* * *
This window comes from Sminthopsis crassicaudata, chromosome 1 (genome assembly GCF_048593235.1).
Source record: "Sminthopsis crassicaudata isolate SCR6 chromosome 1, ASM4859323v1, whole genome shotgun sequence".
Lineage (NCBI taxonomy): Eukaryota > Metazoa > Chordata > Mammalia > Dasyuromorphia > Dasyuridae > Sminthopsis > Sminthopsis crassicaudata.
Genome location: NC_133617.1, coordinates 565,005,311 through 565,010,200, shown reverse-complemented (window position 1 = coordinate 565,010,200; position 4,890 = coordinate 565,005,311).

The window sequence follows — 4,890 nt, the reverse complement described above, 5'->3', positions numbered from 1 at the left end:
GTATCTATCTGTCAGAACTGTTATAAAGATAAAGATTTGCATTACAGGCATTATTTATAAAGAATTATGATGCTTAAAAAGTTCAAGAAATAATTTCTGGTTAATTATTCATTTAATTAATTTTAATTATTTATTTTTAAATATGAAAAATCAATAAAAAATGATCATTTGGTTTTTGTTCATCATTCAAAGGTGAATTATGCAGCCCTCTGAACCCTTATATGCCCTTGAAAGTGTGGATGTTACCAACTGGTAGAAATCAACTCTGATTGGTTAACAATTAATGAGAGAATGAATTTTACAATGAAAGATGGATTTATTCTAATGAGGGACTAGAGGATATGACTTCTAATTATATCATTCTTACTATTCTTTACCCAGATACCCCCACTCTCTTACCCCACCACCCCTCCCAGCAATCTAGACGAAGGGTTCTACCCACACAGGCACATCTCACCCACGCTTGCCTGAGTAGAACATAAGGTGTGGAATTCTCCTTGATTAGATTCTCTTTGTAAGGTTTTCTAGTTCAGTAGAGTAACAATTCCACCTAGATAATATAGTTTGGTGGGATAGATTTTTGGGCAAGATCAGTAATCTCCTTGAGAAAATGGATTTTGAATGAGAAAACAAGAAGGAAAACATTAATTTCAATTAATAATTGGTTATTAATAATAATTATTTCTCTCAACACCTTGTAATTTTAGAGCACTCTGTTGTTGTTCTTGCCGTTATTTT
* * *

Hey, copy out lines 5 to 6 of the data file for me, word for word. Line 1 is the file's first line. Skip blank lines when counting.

The window sequence follows — 4,890 nt, the reverse complement described above, 5'->3', positions numbered from 1 at the left end:
GTATCTATCTGTCAGAACTGTTATAAAGATAAAGATTTGCATTACAGGCATTATTTATAAAGAATTATGATGCTTAAAAAGTTCAAGAAATAATTTCTGGTTAATTATTCATTTAATTAATTTTAATTATTTATTTTTAAATATGAAAAATCAATAAAAAATGATCATTTGGTTTTTGTTCATCATTCAAAGGTGAATTATGCAGCCCTCTGAACCCTTATATGCCCTTGAAAGTGTGGATGTTACCAACTGGTAGAAATCAACTCTGATTGGTTAACAATTAATGAGAGAATGAATTTTACAATGAAAGATGGATTTATTCTAATGAGGGACTAGAGGATATGACTTCTAATTATATCATTCTTACTATTCTTTACCCAGATACCCCCACTCTCTTACCCCACCACCCCTCCCAGCAATCTAGACGAAGGGTTCTACCCACACAGGCACATCTCACCCACGCTTGCCTGAGTAGAACATAAGGTGTGGAATTCTCCTTGATTAGATTCTCTTTGTAAGGTTTTCTAGTTCAGTAGAGTAACAATTCCACCTAGATAATATAGTTTGGTGGGATAGATTTTTGGGCAAGATCAGTAATCTCCTTGAGAAAATGGATTTTGAATGAGAAAACAAGAAGGAAAACATTAATTTCAATTAATAATTGGTTATTAATAATAATTATTTCTCTCAACACCTTGTAATTTTAGAGCACTCTGTTGTTGTTCTTGCCGTTATTTT